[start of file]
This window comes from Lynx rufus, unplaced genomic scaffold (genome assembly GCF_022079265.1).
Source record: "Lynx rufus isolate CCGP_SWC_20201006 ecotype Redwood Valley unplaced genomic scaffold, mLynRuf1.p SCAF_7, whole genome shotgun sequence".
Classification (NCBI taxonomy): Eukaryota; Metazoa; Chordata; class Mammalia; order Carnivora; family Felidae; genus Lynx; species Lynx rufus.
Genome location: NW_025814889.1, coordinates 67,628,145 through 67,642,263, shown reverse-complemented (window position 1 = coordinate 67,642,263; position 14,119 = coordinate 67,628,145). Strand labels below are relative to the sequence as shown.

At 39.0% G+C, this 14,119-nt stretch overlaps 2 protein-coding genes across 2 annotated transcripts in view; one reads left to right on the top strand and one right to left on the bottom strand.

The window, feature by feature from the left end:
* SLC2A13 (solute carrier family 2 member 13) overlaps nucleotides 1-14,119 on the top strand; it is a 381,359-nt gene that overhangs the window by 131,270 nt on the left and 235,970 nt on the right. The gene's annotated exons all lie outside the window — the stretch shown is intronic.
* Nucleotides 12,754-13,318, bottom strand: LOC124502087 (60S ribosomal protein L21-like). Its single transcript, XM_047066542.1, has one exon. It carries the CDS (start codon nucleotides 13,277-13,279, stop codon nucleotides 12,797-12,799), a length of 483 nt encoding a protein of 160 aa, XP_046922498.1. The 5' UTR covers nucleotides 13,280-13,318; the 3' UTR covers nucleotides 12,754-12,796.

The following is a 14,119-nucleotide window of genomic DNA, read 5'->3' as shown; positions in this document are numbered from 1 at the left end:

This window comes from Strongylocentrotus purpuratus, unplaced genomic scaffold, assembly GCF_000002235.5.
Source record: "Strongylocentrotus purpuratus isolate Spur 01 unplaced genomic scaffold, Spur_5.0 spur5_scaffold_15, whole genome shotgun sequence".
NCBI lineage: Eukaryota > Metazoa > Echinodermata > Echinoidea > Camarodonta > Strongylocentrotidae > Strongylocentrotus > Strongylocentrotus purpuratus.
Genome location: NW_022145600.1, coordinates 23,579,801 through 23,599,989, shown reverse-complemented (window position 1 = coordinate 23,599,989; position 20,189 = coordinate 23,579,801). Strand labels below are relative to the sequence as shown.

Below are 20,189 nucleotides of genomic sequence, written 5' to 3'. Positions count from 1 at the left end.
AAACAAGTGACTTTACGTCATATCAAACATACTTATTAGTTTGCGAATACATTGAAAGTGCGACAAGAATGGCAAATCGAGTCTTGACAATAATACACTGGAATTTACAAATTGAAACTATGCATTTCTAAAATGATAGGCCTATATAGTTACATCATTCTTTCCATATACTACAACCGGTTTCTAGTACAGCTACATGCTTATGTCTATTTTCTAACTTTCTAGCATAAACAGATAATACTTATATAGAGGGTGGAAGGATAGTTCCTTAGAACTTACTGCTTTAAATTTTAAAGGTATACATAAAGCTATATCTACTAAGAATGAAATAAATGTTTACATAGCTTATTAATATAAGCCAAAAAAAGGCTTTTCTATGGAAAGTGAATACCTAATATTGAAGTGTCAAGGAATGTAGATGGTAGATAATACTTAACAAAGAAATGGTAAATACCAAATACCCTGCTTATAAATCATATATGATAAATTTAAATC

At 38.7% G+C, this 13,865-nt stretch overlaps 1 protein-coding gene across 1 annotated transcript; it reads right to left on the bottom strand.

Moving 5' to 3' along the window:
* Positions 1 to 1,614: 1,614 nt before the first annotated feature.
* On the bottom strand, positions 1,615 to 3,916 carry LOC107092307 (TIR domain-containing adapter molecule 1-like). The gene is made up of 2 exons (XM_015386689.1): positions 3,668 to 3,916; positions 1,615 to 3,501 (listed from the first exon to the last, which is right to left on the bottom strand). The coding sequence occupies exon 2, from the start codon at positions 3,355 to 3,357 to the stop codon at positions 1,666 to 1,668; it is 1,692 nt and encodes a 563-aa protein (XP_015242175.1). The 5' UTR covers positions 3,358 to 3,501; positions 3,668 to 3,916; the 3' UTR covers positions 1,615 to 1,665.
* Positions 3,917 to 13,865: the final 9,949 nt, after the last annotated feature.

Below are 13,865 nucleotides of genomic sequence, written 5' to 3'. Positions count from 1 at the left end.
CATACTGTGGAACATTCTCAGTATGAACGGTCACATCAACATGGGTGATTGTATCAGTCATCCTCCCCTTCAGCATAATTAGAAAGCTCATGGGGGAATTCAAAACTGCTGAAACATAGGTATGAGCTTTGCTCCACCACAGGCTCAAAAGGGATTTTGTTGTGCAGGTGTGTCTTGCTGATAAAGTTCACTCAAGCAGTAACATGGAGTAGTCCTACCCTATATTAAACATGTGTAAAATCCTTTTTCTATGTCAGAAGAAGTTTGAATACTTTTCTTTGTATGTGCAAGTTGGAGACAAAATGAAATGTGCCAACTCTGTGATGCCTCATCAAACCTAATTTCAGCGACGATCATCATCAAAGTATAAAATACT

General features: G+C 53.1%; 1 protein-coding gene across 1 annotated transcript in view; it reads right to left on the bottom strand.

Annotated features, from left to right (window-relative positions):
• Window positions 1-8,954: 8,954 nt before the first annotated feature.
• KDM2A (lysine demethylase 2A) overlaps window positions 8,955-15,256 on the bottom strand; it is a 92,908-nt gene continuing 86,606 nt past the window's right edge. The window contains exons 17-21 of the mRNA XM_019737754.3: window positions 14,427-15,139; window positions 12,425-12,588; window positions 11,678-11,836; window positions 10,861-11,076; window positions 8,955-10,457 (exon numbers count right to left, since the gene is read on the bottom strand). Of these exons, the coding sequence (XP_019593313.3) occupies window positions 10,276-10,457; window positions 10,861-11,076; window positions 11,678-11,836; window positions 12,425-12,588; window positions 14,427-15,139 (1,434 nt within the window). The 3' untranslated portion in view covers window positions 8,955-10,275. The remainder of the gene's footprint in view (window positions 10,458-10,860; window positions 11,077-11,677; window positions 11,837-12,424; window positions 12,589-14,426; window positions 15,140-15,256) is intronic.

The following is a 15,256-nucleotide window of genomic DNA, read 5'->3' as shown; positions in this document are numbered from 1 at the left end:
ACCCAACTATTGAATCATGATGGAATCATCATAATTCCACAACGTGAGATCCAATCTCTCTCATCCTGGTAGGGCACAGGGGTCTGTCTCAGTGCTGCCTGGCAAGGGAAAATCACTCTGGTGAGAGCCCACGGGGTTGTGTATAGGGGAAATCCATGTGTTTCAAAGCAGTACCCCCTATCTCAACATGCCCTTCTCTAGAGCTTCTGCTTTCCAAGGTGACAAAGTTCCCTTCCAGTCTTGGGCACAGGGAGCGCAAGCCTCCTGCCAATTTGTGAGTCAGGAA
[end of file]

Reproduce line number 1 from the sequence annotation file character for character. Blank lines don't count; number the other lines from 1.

This window comes from Lynx rufus, unplaced genomic scaffold (genome assembly GCF_022079265.1).